Friday, July 29, 2011

The 8th Contemporary Iroquois Art Biennial: Four Artists Under 30

By Eva Fognell, Curator of the Eugene and Clare Thaw Collection of American Indian Art

We are getting ready for the 8th Contemporary Iroquois Art Biennial exhibition and this years’ theme, Four Artist Under 30, is promising to be an exciting exhibition of young talented women artists. It will open at Fenimore Art Museum on August 27th and be on view until December 31. As in previous years the show is organized and curated by Peter Jemison (Seneca). Peter is a well-known artist and the Director of Ganondagan Historic Site in Victor, NY.

Here, Peter describes the show:

This year the exhibit features the work of four young women from the Haudenosaunee or Iroquois Confederacy; Lauren Jimerson, Seneca; Awenheeyoh Powless, Onondaga; Leah Shenandoah, Oneida; Natasha Smoke Santiago, Mohawk.

The artists are influenced by their heritage as Haudenosaunee but have sought unique ways to express their individual vision. Perhaps the most traditional in terms of media is Lauren (who is in her final year at Rochester Institute of Technology). She uses pastel on paper to create portraits including a self-portrait. 

 Crop Rot
Lauren Jimerson

Awenheeyoh is a recent graduate from the Rochester Institute of Technology and incorporates Iroquois music and traditional dance steps to create paintings with her feet on un-stretched canvas. In this process she listens to women’s dance songs through head phones and then steps in acrylic paint barefooted to apply it to the canvas using footsteps associated with Iroquois women’s dances.

Dance #4
Awenheeyoh Powless

Leah (M.A., Rochester Institute of Technology) has focused on three dimensional objects that are a cross between sculpture and painting. They are made of stretched fabric on a wire frame to which paint has been applied as a stain. They are exhibited hung from the gallery’s ceiling in a grouping. She is also a jeweler using copper and silver to create large necklaces.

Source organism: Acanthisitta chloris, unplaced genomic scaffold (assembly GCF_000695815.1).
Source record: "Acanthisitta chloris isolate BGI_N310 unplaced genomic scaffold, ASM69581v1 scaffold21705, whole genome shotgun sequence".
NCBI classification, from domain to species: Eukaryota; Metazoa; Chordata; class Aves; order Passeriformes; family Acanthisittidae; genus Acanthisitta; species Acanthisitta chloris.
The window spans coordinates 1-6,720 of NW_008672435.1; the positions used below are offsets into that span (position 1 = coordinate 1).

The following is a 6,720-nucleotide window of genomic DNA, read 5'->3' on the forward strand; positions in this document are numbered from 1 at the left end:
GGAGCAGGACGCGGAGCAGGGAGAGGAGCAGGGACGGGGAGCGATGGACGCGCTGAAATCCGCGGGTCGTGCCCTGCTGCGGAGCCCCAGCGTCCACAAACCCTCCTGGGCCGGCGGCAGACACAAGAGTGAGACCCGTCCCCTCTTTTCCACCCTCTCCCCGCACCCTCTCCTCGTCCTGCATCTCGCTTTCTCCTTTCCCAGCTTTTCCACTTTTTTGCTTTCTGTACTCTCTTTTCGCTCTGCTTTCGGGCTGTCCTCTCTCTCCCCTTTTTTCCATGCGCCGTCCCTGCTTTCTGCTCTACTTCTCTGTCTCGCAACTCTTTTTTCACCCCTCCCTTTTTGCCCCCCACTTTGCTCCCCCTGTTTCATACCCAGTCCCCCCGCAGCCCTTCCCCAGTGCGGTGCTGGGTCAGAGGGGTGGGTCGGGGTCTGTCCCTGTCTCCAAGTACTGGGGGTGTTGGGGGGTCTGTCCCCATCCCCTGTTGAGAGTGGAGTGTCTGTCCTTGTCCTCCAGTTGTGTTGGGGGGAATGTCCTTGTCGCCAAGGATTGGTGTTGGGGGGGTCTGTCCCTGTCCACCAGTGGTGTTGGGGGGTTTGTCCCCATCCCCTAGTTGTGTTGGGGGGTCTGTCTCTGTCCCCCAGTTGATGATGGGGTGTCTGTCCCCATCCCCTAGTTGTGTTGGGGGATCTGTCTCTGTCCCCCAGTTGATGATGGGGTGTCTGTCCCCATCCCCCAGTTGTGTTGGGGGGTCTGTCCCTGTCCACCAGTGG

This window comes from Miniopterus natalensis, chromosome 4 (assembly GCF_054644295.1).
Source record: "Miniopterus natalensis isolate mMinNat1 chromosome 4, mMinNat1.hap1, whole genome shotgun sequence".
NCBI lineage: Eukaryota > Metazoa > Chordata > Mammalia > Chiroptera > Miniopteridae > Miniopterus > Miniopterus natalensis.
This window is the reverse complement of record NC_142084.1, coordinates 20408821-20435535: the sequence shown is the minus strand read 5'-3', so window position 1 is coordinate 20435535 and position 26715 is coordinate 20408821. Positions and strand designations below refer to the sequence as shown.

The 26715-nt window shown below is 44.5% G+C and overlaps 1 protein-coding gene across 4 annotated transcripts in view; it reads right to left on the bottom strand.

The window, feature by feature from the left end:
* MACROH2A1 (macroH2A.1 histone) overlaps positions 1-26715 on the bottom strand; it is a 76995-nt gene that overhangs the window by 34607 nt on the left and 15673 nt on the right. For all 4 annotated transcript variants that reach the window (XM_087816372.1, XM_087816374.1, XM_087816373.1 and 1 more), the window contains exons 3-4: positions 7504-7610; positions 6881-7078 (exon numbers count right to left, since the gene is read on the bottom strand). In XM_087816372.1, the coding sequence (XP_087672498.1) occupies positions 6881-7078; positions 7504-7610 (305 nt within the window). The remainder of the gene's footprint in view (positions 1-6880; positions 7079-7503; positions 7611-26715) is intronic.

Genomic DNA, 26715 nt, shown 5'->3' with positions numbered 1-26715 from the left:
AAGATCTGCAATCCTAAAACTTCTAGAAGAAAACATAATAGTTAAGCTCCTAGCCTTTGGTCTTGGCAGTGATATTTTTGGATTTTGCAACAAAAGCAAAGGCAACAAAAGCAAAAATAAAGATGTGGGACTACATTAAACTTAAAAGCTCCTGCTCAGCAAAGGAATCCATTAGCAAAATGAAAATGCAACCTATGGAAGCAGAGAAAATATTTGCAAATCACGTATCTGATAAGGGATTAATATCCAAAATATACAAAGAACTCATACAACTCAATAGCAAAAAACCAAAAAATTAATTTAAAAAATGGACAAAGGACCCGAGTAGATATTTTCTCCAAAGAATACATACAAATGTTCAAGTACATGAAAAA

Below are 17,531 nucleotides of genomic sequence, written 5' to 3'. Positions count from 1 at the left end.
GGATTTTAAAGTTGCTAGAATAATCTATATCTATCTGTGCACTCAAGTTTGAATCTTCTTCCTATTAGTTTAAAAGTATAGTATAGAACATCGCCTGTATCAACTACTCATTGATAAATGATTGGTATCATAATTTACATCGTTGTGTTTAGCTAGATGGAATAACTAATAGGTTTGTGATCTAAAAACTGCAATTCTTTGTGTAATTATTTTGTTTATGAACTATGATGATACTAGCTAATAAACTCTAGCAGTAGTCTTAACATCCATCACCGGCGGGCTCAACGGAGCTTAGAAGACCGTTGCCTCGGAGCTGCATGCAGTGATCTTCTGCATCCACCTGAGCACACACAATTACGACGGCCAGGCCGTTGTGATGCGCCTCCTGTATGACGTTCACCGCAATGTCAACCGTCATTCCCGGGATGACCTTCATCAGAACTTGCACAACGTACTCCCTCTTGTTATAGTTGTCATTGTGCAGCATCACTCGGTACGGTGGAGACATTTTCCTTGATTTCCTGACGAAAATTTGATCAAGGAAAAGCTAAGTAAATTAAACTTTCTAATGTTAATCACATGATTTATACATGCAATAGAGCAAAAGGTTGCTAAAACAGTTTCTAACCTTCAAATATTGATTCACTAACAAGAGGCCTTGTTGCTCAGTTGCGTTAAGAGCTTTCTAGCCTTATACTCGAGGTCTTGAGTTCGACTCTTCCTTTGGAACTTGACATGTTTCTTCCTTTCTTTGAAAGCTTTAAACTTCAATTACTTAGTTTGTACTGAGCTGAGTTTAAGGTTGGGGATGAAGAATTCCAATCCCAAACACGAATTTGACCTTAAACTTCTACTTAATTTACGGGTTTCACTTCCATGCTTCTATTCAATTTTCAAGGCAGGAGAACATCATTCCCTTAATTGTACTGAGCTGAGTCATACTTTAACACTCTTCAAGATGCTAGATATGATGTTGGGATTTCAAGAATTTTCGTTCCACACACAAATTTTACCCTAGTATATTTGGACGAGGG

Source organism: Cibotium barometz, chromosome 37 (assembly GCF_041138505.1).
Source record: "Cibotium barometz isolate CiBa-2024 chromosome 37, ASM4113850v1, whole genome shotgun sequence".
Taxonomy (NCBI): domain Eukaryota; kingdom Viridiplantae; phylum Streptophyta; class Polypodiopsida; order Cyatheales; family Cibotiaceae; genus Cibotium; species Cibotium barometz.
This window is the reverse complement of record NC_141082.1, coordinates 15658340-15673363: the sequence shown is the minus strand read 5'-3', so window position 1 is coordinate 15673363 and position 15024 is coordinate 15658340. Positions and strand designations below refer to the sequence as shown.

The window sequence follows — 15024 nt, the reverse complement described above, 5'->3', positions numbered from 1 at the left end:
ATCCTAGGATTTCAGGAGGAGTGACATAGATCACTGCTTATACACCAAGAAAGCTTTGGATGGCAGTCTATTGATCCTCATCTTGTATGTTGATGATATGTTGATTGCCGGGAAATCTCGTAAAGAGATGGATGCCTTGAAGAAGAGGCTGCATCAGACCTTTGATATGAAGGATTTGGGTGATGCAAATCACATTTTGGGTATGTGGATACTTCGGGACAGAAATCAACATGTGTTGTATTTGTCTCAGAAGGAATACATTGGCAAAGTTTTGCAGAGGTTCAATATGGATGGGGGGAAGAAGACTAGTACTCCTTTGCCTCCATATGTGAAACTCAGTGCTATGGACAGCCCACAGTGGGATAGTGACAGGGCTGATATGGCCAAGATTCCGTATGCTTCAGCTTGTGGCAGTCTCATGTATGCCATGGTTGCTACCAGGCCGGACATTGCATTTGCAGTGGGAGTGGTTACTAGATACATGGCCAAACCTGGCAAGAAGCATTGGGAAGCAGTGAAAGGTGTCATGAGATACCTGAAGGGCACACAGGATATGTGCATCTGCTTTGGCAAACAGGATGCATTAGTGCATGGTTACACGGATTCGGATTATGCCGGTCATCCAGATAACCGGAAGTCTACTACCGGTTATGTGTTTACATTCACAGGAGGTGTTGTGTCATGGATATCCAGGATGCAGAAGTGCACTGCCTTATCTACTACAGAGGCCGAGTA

Installation view of Leah Shenandoah's artwork

Natasha is a self-taught artist who has been actively exhibiting her art since she was a teenager. She casts the bellies of pregnant women then forms sculptural objects incorporating traditional Haudenosaunee craft techniques such as pottery making or basketmaking. The bellies are turned into pottery, or fancy baskets with materials resembling splints.

 Belly Basket
Natasha Smoke Santiago

They have each found their unique voice at a relatively young age and they extend the tradition of art making among the Haudenosaunee, combining art school training and traditional knowledge of their heritage, to produce a new form.

Past Iroquois Art Biennials have featured art by the master carver Stan Hill (Mohawk), sculptor Diane Shenandoah (Oneida), painter Peter Jemison, and ceramicist Peter Jones (Onondaga) among others. We are looking forward to this year’s installation with great anticipation. We hope to see you here at the museum August 27 - December 31st.

1 comment:

Suzi said...

Very talented young women! Bravo!

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